Miami-Dade garage chemist sentenced to 1 1/2 years in baseball steroid case

South Florida’s “Breaking Bad” chemist who supplied steroids to an anti-aging clinic at the center of a pro baseball scandal was sentenced to 1 1/2 years in prison on Wednesday.

Paulo Berejuk cooked up testosterone in his Kendall garage that was sold to Major League Baseball stars, including New York Yankees superstar Alex Rodriguez.

Berejuk faced between 1 1/2 and 2 years in prison under federal guidelines at his sentencing before U.S. District Judge Cecilia Altonaga.

Prosecutors Pat Sullivan and Sharad Motiani recommended the low end of those guidelines, but the defendant’s attorney, Robert Barrar, asked for an even shorter prison term — to no avail.

The judge ordered Berejuk, who apologized during his sentencing in Miami federal court, to surrender Wednesday afternoon to prison authorities. As part of his plea agreement, the chemist admitted selling between 5,000 and 10,000 units of testosterone from 2007 to 2013.

After he pleaded guilty in December, the judge had granted the 51-year-old Brazilian citizen a $150,000 bond without having to wear an electronic monitor. He agreed to cooperate with authorities and must turn over his 32-foot Intrepid motorboat to the U.S. government.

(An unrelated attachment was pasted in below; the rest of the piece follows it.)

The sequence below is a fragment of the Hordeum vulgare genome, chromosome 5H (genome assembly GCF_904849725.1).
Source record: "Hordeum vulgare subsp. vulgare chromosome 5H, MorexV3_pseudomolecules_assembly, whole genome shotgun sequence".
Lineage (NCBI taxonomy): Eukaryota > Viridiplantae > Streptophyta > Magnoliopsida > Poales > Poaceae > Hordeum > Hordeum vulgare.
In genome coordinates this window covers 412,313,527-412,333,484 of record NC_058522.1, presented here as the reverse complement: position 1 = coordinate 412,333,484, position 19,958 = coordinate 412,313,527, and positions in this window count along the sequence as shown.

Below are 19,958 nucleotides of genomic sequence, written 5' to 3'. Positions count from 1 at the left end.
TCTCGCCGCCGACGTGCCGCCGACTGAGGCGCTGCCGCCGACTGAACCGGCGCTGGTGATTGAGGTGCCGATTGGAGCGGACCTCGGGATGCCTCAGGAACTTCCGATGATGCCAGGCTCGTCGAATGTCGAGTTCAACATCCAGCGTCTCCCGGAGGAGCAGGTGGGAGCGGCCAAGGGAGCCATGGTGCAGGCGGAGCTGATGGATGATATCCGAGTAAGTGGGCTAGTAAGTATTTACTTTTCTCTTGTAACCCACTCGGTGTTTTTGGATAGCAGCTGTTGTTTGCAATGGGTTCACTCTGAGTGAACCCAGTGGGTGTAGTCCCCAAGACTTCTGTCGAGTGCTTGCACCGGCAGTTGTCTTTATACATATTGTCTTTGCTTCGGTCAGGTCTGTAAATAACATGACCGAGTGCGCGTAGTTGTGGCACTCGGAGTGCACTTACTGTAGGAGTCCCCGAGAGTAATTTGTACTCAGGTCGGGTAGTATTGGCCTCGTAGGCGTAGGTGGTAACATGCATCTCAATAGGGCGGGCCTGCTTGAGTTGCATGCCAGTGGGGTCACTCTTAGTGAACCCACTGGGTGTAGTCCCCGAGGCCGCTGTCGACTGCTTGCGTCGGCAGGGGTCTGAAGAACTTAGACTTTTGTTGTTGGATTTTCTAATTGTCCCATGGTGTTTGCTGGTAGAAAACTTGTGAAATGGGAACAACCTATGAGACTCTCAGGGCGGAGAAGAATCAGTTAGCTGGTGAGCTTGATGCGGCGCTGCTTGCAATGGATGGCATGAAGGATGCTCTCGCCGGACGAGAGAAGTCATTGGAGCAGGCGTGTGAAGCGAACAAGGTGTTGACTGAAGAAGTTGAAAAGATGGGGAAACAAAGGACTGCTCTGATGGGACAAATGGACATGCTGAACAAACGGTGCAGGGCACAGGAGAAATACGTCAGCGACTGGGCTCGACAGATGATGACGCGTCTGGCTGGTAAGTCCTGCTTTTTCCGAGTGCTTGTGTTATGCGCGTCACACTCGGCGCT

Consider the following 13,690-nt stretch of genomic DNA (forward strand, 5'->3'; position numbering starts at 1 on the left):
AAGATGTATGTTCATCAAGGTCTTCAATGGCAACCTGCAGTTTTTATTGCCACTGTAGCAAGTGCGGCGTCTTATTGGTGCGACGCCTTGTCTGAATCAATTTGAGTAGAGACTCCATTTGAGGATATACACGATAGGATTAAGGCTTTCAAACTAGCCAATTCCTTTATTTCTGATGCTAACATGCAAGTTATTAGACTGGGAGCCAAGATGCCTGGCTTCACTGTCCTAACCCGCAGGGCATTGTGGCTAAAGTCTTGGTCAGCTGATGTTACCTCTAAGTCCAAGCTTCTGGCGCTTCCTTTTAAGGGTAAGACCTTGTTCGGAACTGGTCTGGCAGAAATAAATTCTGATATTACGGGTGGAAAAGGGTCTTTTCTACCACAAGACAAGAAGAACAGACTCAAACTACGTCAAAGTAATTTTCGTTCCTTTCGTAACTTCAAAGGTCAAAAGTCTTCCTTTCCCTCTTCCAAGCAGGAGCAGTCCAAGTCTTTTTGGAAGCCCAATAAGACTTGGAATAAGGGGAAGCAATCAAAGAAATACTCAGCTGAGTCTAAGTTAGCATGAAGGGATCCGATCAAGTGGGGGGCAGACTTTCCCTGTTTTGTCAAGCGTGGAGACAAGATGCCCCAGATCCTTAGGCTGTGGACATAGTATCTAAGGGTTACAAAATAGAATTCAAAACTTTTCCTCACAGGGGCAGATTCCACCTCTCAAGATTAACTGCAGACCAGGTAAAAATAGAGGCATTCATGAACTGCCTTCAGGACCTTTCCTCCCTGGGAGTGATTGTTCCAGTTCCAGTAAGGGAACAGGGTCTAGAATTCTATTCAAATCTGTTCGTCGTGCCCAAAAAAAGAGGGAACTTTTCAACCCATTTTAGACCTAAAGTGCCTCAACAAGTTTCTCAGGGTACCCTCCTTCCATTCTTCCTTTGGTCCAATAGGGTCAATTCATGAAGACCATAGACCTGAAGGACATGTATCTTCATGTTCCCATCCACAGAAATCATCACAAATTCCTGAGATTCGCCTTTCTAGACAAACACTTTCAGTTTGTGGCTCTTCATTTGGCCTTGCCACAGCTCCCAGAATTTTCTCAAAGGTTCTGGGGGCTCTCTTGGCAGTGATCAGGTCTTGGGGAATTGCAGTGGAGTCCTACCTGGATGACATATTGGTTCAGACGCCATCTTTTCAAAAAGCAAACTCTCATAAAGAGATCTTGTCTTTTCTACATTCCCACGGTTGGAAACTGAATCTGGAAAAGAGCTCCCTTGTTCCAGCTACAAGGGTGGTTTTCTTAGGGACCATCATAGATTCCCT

Berejuk is among six defendants who have pleaded guilty to a distribution-conspiracy charge since the case was filed last August.

Two remaining defendants are scheduled for trial in early April.

Berejuk, a low-profile figure in a high-profile criminal case that embarrassed baseball, was the steroid supplier for two business partners in the Coral Gables anti-aging clinic, Biogenesis of America, and for the owner of another local clinic, Boca Body.

Anthony Bosch, the ringleader, Carlos Acevedo, the Biogenesis partner, and Jorge Velazquez, a key steroid supplier who owned Boca Body, all have pleaded guilty.

Bosch and Acevedo helped federal authorities target Berejuk, who was arrested in October.

According to court records, Miami-Dade physician Carlos Nazier introduced Bosch to the steroid chemist in 2007.

Nazier, who was a onetime partner with Bosch, had used Berejuk as his supplier before he was convicted of illicitly selling steroids and lost his medical license.

According to Bosch, “Berejuk had considerable knowledge of chemistry and was capable of manufacturing controlled substances out of raw materials” in his garage in suburban Kendall, court records show.

Bosch purchased testosterone and human growth hormones from Berejuk, paying him $20,000 a month between 2007 and 2011, records show.

Bosch, in his plea agreement, admitted distributing steroids to MLB players, high school athletes and others. Earlier this month, Bosch was sentenced to four years in prison by U.S. District Judge Darrin Gayles.

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